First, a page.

“We have always presented the best and brightest on the scene and this year we continue that mission with a focus on where jazz is right now and where it’s heading. Audiences will enjoy a wide spectrum of styles from traditional straight-ahead, Latin jazz and swing to jazz flavored with neo-soul, hip-hop, R&B and world music. As technology brings us closer, musicians are collaborating from all corners of the globe and we’re entering a new age of jazz.” —Camille Russell Love, director-City of Atlanta Office of Cultural Affairs
Whether they’re musicians or vocalists, every single featured artist of this year’s Atlanta Jazz Festival’s “Generation Next” line-up is an authentic force of nature onstage and in the recording studio.
The free, 36th annual Atlanta Jazz Festival will give audiences a chance to experience these forces of nature up close over the Memorial Day Weekend (May 25-27) at Piedmont Park.
The 2010 Thelonious Monk International Jazz Vocals winner, Cécile McLorin Salvant, leaves even the most weathered of music critics speechless with her unpredictable set lists and capricious delivery. This is a young woman who takes the stage looking very much the part of an unassuming librarian, but then she opens her mouth and roars, taking the musical gloves off.
The French/Haitian Miami resident studied classical piano, then baroque and classical voice at France’s Darius Milhaud Conservatory and with acclaimed musician/educator Jean-François Bonnel. All of the unorthodox learning prepared her to jump into a mixed bag of song choices for performances. She’s been known to take on early 1900s tunes, often about servitude and abuse, and turn them around in the most audacious manner, sometimes sexualizing the taboo.
While she’s already enjoyed much recognition at age 19 with her 2009 album “Cécile” with Jean-François Bonnel’s Paris Quintet, McLorin Salvant’s next album, “Womanchild” — her first on Mack Avenue Records, for release May 28 — is a culmination of much follow-up buzz.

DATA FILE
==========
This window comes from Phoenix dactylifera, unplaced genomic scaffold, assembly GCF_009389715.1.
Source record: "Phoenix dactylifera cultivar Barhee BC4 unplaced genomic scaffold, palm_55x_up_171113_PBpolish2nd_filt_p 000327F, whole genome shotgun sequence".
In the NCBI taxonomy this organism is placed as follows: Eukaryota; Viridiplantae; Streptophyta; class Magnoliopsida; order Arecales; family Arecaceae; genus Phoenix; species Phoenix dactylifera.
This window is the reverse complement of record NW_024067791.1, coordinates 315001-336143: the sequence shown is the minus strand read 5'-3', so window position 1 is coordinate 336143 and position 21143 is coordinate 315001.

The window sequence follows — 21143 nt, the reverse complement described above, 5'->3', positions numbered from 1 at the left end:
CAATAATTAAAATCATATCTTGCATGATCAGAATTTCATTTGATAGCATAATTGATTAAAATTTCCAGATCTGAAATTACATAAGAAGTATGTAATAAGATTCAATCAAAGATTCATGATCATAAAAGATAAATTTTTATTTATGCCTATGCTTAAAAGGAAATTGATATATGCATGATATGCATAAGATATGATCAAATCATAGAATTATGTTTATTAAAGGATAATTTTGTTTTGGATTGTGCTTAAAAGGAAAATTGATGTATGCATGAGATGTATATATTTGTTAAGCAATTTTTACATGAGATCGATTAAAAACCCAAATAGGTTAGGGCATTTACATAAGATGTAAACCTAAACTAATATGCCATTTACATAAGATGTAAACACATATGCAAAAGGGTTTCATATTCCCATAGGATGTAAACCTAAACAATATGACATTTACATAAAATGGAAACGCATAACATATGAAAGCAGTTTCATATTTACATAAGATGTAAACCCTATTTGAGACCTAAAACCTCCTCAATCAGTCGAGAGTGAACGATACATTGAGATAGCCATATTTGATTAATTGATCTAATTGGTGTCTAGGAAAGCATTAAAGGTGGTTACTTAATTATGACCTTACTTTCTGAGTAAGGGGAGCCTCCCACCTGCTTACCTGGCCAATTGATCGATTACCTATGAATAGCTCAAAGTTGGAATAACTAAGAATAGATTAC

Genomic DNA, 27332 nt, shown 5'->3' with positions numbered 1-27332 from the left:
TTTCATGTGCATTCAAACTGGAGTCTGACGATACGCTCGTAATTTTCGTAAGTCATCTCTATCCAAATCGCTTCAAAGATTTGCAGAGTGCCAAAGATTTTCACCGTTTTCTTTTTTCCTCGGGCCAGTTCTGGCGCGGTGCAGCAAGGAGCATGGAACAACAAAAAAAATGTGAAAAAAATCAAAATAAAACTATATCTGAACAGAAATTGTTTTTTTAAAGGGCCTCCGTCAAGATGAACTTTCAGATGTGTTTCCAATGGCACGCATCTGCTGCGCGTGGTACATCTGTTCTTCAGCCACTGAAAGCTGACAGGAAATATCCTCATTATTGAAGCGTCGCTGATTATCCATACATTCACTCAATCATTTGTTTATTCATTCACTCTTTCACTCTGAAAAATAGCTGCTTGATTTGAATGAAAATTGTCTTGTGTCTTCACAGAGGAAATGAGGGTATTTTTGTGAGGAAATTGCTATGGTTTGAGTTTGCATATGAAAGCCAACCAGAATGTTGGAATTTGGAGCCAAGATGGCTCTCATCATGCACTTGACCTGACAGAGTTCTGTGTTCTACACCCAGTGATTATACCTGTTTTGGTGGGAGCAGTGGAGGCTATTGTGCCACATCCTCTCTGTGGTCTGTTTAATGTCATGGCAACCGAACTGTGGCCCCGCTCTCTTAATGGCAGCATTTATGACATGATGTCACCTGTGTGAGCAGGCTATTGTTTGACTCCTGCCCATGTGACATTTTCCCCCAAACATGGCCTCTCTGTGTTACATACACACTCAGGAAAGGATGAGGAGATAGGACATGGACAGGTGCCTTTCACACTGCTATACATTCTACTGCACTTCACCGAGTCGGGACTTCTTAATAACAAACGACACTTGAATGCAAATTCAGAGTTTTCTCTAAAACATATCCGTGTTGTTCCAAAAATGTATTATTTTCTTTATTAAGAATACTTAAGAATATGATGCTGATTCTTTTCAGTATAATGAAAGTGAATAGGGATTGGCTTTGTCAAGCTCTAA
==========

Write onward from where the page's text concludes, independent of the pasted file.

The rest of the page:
“[Cécile McLorin Salvant] sang less-than-obvious set choices … stamped out the lines with authority and power and a bit of outrageousness. She sang a Bessie Smith song about refusing a rough man’s advances, turning it into an extravagant story. The magazine Paris Hot Club has called her a ‘true and remarkable jazz singer…a young jazz prodigy.’” —Ben Ratliff, New York Times
“I want to get as close to the center of the song as I can. When I find something beautiful and touching, I try to get close to it and share that with the audience,” McLorin Salvant, 23, said. This Mack Avenue album reflects the young artist’s eclectic taste and deeply mature flavor. In it, there is a whole wide world of interpretation to play with (and she does), from a 19th century ballad called “John Henry,” with an updated flourish, to the artist’s 21st century waltz imprint of an obscure poem by Haitian writer Ida Salomon Faubert.
This womanchild came out of nowhere to take the jazz world by storm. She’s here to stay and scheduled to perform on the International Stage at 6:30 p.m., May 25.
Stay and check out the rest of jazz’s “Generation Next.” They include maverick bassist Meshell Ndegeocello (“Pour Une Âme Souvraine” [For a Sovereign Soul], A Dedication to Nina Simone) — on the Main Stage, May 25, 7 p.m.; pedigreed saxophonist Tia Fuller (I AM..Sasha Fierce and Beyoncé Experience World Tour) — Main Stage, May 26, 9 p.m.; and modern, explorative jazz singer Gretchen Parlato (“In A Dream”) — Main Stage, May 26, 7 p.m.
For more info, call the City of Atlanta Office of Cultural Affairs at this number: (404) 546-6820.